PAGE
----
Help, advice and food for thought on a range of topics to help you market your brand better online.

At the start of April, Etsy, the world's biggest peer-to-peer marketplace for handcrafted goods, announced the release of their new platform 'Pattern'. Etsy state they created the service in response to the sheer number of sellers wanting their own personalised web store.

So have these crafty sellers had their needs met, or will they still be found wanting when compared to a fully-fledged solution such as Shopify? Let's find out!


First and foremost let's understand what Etsy have tried to do; create an online store which is generated from the content you already have in your Etsy store. They state that "Pattern uses all of your existing Etsy inventory, payments and order management tools, so all of the work you've put into your Etsy shop will be applied directly to your new standalone website." Therefore let's understand from the outset that this isn't like a typical e-commerce platform; we don't have a huge amount of options at our fingertips and can't override what exists already. The question is how does this affect usability and ultimately conversions (sales) for the user as a software model?

Let's take a look at the two main sections of the administration interface:

Themes & Style

etsy pattern themes

One thing you can't say about Pattern is that it will confuse users. True to their word, the whole system is simple to use with a straight-forward minimalist interface.

Currently there are 5 themes available to choose from. It's not clear whether in the future the platform will allow designers to submit their own themes, but for now you are limited to the 5 pre-installed options. Each theme looks quite similar, offering a very minimalist design with subtle differences in layout between each one.

Once you have chosen a theme, the theme's 'Style' options allows you to customise the look of your store a bit further. Fonts are the first option, with 16 fonts to choose from (every piece of text on your site will have to be this font, so choosing a fancy font will possibly put your users into a spin). We can then choose our colours, but only for the background, buttons and whatever your chosen theme regards as 'accents'. Our next option allows us to show our shop logo, name as text or both. Our final option then allows us to display our cart as a drop down menu or a slide-out panel.

As you can see, this is a huge increase in flexibility when compared to an Etsy store, which only allows users to change a header image and icon. However, this range of options is poles apart from a full-blown e-commerce package such as Shopify which allows us to change layout, font colours and an infinite number of other aspects till you're heart's content.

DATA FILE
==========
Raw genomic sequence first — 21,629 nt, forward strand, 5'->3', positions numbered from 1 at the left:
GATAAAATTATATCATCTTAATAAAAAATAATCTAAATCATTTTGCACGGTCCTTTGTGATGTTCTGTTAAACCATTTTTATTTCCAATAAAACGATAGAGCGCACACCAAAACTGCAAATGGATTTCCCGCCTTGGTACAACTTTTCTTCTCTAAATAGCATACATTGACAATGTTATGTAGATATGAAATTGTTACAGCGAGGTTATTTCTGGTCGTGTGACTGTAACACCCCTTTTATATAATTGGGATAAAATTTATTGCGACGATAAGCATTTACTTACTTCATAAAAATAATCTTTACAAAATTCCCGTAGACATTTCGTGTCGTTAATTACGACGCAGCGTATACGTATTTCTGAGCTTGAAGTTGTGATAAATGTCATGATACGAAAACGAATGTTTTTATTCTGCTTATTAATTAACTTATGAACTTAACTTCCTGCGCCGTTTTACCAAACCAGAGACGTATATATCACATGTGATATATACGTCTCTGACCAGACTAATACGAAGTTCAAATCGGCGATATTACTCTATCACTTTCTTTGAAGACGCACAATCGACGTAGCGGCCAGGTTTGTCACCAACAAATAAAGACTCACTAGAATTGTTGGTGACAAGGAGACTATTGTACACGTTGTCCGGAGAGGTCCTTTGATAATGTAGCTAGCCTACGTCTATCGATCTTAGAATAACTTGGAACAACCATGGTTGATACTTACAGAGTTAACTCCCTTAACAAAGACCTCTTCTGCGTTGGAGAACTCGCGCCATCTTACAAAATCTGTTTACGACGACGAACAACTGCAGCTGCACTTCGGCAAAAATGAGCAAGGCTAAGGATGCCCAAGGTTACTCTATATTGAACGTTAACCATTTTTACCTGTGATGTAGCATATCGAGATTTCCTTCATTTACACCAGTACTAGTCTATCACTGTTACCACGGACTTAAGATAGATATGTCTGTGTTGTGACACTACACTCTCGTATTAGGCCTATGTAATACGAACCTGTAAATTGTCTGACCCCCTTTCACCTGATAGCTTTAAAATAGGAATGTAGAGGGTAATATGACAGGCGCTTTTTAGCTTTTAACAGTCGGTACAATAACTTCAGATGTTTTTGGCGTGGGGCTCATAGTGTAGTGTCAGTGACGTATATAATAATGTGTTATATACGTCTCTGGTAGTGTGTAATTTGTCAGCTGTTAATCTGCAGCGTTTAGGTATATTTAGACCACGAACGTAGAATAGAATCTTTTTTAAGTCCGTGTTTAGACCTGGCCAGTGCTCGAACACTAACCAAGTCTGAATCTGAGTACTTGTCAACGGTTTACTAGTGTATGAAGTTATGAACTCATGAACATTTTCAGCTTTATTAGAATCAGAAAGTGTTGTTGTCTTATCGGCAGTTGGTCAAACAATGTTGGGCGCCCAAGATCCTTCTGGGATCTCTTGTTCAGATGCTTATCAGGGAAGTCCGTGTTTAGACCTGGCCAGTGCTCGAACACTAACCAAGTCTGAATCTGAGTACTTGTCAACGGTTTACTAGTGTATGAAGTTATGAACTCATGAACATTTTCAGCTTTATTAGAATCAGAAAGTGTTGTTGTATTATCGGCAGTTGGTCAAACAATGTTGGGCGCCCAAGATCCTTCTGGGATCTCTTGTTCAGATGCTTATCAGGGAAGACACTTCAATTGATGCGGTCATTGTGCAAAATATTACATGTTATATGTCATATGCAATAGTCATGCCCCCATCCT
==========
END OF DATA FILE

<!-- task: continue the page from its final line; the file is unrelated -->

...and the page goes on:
Speaking of content (see what I did there?), this is an area where Pattern really falls short. Because Pattern's model as already mentioned relies on taking your existing information from Etsy, it isn't focused on entering new content. The only additional pieces of content you have the option to add are your 'story' which appears on your about page (with no option to add images or other rich media) and a headline. This is a huge show-stopper for users wanting to add blog or news articles and other pages.

Our Verdict

It's clear what Etsy have tried to do, and to an extent we think they so far achieved that. The idea of taking existing your existing Etsy store and product data sounds like a smart idea, this ultimately is what really limits the service. In the end, we're a little confused by where Pattern sits in the business plan of an evolving creative business. It's too basic to be a final solution, yet users are clearly trying to grow their business beyond a joint marketplace such as Etsy by choosing it in the first place. Therefore Pattern can only be seen as a stop gap solution, and for that reason we'd have to ask the user why choose something that you can't focus on for the future.

What you CAN do with Etsy Pattern What you CAN'T do with Etsy Pattern
Provide a private store away from a marketplace platform Tune your theme's assets for search engines
Use your own domain name Optimise products for search engines
Have limited design control of your site, including colours, range of font choices, and 5 theme options. Send your products to Google Shopping
  Install apps
  Add news/blog articles
  Create additional pages
  Edit themes beyond basic options such as colours and fonts
  Employ a different catalogue setup to your Etsy store
  Add Google Analytics
  Track PPC marketing such as AdWords
  Have limited design control of your site, including colours, range of font choices, and 5 theme options.
  Add social media links other than Twitter and Facebook
  Sell face-to-face with POS (point of sales)

If you do decide to go with Pattern you'll want to market your new store, however you may find your options to do so very limited. You WILL be able to of course push your site on on social media and to other blogs, but you won't be able to push products to Google shopping (which is a biggie), or effectively track and increase your site's performance on search engines.

At USD$15 per month Pattern is cheap, no doubt. But for only $14 more Shopify (our favourite e-commerce software) provides a complete e-commerce solution that gives you far more than twice as many features. If you'd like to chat more in depth about how we can help grow your brand using Shopify and e-commerce, let us know.